https://www.msn.com/en-us/news/politics/sen-sheldon-whitehouse-admits-democrats-are-trying-to-intimidate-supreme-court-justices/ar-AALcb0Y

    Sen. Whitehouse is following his party leadership. Remember Sen. Schumer’s threats of physical harm to Supreme Court justices if the Supreme Court justices didn’t bow to Sen. Schumer’s wishes on the policies of abortion? (Also noted in the MSN piece.)

    • #49
  20. Susan Quinn Contributor
    Susan Quinn
    @SusanQuinn

    Full Size Tabby (View Comment):

    Sen. Whitehouse has a history of trying to intimidate Supreme Court justices, and he seems oddly proud of his efforts.

    Gun control case in 2019.

    https://thefederalist.com/2019/08/30/sen-whitehouse-threatens-u-s-supreme-court-doesnt-rule-way-wants/

    Sen. Whitehouse at least garnered a state bar complaint for that action.

    https://www.foxnews.com/politics/dem-senator-bar-complaint-for-openly-threatening-supreme-court

    Medical insurance mandates (in conjunction with prospective Justice Barrett) in 2020

    https://www.wsj.com/articles/sheldon-whitehouse-vs-the-supreme-court-11615332964

    from MSN, lest you think I’m cherry picking from “right wing” sources)

    https://www.msn.com/en-us/news/politics/sen-sheldon-whitehouse-admits-democrats-are-trying-to-intimidate-supreme-court-justices/ar-AALcb0Y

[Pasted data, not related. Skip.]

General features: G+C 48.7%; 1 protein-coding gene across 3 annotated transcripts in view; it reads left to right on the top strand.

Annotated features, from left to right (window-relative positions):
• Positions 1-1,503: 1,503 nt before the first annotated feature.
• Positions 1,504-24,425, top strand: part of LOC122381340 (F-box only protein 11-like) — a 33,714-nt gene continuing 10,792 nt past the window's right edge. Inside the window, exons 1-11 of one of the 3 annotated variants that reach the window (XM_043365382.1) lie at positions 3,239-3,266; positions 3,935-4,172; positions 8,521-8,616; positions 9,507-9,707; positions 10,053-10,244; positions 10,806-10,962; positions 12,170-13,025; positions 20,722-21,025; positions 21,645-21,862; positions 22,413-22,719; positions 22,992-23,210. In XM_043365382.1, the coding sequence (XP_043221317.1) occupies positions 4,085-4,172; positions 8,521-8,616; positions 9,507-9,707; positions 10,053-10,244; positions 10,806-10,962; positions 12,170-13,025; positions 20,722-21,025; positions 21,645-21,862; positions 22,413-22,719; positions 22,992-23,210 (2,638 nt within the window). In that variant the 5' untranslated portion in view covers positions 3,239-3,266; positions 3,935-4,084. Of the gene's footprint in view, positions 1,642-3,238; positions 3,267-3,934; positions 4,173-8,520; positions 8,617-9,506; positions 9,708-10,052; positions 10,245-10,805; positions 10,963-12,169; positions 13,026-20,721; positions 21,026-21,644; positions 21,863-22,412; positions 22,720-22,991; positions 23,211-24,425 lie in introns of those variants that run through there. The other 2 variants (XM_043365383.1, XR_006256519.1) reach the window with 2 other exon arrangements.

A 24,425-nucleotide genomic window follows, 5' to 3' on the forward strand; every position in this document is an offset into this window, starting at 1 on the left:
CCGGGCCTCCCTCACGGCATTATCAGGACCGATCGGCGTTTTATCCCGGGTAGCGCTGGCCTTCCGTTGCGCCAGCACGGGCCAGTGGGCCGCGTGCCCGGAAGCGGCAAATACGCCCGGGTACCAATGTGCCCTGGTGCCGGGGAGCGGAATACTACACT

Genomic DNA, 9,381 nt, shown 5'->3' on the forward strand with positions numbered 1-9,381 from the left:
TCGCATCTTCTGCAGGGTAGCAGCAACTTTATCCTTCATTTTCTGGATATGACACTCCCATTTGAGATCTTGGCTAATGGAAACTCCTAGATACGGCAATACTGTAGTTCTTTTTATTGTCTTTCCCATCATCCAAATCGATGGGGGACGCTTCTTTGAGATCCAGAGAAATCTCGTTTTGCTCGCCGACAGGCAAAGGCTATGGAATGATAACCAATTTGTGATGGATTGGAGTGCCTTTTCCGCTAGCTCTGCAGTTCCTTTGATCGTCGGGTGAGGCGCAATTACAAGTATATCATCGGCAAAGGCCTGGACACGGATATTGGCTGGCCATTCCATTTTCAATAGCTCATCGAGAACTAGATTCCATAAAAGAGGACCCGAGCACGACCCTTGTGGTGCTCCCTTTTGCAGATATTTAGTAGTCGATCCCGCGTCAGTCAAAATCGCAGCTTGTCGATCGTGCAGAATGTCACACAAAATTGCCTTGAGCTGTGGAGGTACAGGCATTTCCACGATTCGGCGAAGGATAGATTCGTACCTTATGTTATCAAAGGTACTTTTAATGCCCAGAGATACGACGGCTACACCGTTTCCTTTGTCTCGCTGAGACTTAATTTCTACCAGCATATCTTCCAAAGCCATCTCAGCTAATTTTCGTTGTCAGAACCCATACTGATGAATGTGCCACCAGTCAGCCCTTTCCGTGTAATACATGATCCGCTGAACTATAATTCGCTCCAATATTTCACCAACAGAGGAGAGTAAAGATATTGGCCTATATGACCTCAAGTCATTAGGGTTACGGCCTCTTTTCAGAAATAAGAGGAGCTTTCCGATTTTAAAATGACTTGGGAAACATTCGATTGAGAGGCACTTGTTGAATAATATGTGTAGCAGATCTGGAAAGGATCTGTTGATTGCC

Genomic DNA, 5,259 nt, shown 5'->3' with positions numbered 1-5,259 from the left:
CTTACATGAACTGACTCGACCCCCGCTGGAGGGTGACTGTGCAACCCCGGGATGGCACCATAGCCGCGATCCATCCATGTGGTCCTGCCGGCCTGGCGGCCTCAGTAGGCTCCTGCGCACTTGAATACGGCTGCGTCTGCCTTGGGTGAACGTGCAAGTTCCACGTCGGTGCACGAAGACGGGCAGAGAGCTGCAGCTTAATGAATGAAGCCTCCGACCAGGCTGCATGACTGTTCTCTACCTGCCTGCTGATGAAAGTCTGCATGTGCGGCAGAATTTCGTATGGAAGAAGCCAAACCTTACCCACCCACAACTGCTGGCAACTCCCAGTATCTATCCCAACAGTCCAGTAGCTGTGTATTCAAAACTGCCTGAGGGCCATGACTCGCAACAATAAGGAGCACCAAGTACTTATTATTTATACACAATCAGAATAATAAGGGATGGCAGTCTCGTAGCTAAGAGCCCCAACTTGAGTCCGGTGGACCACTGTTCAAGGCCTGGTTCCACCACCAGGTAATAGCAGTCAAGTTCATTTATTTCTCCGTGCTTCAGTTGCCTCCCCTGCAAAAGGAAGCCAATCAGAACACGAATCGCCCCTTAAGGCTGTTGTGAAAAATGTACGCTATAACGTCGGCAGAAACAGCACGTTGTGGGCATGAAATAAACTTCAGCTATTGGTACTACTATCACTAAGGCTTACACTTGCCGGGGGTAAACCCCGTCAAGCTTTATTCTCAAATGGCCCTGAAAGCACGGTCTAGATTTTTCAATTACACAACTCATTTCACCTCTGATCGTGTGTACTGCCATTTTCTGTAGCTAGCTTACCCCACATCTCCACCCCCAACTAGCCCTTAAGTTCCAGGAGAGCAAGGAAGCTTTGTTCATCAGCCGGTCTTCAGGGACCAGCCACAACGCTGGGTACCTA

Sen. Whitehouse is following his party leadership. Remember Sen. Schumer’s threats of physical harm to Supreme Court justices if the Supreme Court justices didn’t bow to Sen. Schumer’s wishes on the policies of abortion? (Also noted in the MSN piece.)

    Thanks for all the links, @fullsizetabby. It also looks like we’ll suffering for a while with Whitehouse, too.

    • #50
  21. Taras Coolidge
    Taras
    @Taras

    @she — “‘If Trump spoke the way you suggest, he would never have been elected President in the first place, so the whole thing would never have happened.’

    “If that’s the case, then I think it’s a shame that we’ve become so indiscriminate in our attention to civil discourse that no public servant/politician who speaks truth to power robustly, civilly, determinedly and with honor can be elected.”

    I meant, if Trump spoke in long, complicated paragraphs, he would not have been elected President.